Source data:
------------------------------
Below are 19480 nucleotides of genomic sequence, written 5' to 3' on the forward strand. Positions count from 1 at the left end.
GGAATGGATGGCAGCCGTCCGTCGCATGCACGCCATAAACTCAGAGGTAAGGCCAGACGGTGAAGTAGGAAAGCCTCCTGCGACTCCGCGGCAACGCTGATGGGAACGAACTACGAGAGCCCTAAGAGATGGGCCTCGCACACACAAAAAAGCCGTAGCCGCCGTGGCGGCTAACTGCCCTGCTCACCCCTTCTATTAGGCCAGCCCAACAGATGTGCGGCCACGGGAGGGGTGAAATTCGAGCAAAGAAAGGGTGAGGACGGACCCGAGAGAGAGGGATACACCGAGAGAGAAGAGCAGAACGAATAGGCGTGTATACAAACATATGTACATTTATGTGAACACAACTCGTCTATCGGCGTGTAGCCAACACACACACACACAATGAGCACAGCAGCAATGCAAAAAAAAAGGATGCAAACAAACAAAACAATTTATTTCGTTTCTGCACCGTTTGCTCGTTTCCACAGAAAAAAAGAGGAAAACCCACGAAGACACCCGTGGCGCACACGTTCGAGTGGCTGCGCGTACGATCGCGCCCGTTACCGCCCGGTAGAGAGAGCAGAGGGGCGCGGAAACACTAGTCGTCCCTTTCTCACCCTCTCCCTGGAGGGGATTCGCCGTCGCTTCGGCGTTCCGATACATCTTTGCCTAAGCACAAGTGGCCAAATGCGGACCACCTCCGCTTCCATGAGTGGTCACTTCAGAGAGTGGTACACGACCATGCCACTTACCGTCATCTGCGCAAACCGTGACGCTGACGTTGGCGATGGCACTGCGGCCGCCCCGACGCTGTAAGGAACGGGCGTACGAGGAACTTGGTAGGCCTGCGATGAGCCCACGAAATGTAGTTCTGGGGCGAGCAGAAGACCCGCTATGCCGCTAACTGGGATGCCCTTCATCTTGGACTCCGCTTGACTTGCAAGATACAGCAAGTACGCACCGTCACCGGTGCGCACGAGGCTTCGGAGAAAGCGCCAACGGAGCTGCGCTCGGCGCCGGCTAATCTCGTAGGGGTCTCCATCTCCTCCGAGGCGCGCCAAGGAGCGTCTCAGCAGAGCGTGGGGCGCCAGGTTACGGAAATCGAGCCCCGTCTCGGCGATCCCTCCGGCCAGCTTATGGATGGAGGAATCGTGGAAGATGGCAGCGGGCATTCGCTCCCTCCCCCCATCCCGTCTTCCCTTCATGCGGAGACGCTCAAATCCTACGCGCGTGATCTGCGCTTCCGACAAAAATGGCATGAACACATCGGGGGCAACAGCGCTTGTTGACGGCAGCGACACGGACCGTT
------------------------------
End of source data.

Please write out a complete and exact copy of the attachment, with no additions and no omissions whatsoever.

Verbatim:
Below are 19480 nucleotides of genomic sequence, written 5' to 3' on the forward strand. Positions count from 1 at the left end.
GGAATGGATGGCAGCCGTCCGTCGCATGCACGCCATAAACTCAGAGGTAAGGCCAGACGGTGAAGTAGGAAAGCCTCCTGCGACTCCGCGGCAACGCTGATGGGAACGAACTACGAGAGCCCTAAGAGATGGGCCTCGCACACACAAAAAAGCCGTAGCCGCCGTGGCGGCTAACTGCCCTGCTCACCCCTTCTATTAGGCCAGCCCAACAGATGTGCGGCCACGGGAGGGGTGAAATTCGAGCAAAGAAAGGGTGAGGACGGACCCGAGAGAGAGGGATACACCGAGAGAGAAGAGCAGAACGAATAGGCGTGTATACAAACATATGTACATTTATGTGAACACAACTCGTCTATCGGCGTGTAGCCAACACACACACACACAATGAGCACAGCAGCAATGCAAAAAAAAAGGATGCAAACAAACAAAACAATTTATTTCGTTTCTGCACCGTTTGCTCGTTTCCACAGAAAAAAAGAGGAAAACCCACGAAGACACCCGTGGCGCACACGTTCGAGTGGCTGCGCGTACGATCGCGCCCGTTACCGCCCGGTAGAGAGAGCAGAGGGGCGCGGAAACACTAGTCGTCCCTTTCTCACCCTCTCCCTGGAGGGGATTCGCCGTCGCTTCGGCGTTCCGATACATCTTTGCCTAAGCACAAGTGGCCAAATGCGGACCACCTCCGCTTCCATGAGTGGTCACTTCAGAGAGTGGTACACGACCATGCCACTTACCGTCATCTGCGCAAACCGTGACGCTGACGTTGGCGATGGCACTGCGGCCGCCCCGACGCTGTAAGGAACGGGCGTACGAGGAACTTGGTAGGCCTGCGATGAGCCCACGAAATGTAGTTCTGGGGCGAGCAGAAGACCCGCTATGCCGCTAACTGGGATGCCCTTCATCTTGGACTCCGCTTGACTTGCAAGATACAGCAAGTACGCACCGTCACCGGTGCGCACGAGGCTTCGGAGAAAGCGCCAACGGAGCTGCGCTCGGCGCCGGCTAATCTCGTAGGGGTCTCCATCTCCTCCGAGGCGCGCCAAGGAGCGTCTCAGCAGAGCGTGGGGCGCCAGGTTACGGAAATCGAGCCCCGTCTCGGCGATCCCTCCGGCCAGCTTATGGATGGAGGAATCGTGGAAGATGGCAGCGGGCATTCGCTCCCTCCCCCCATCCCGTCTTCCCTTCATGCGGAGACGCTCAAATCCTACGCGCGTGATCTGCGCTTCCGACAAAAATGGCATGAACACATCGGGGGCAACAGCGCTTGTTGACGGCAGCGACACGGACCGTT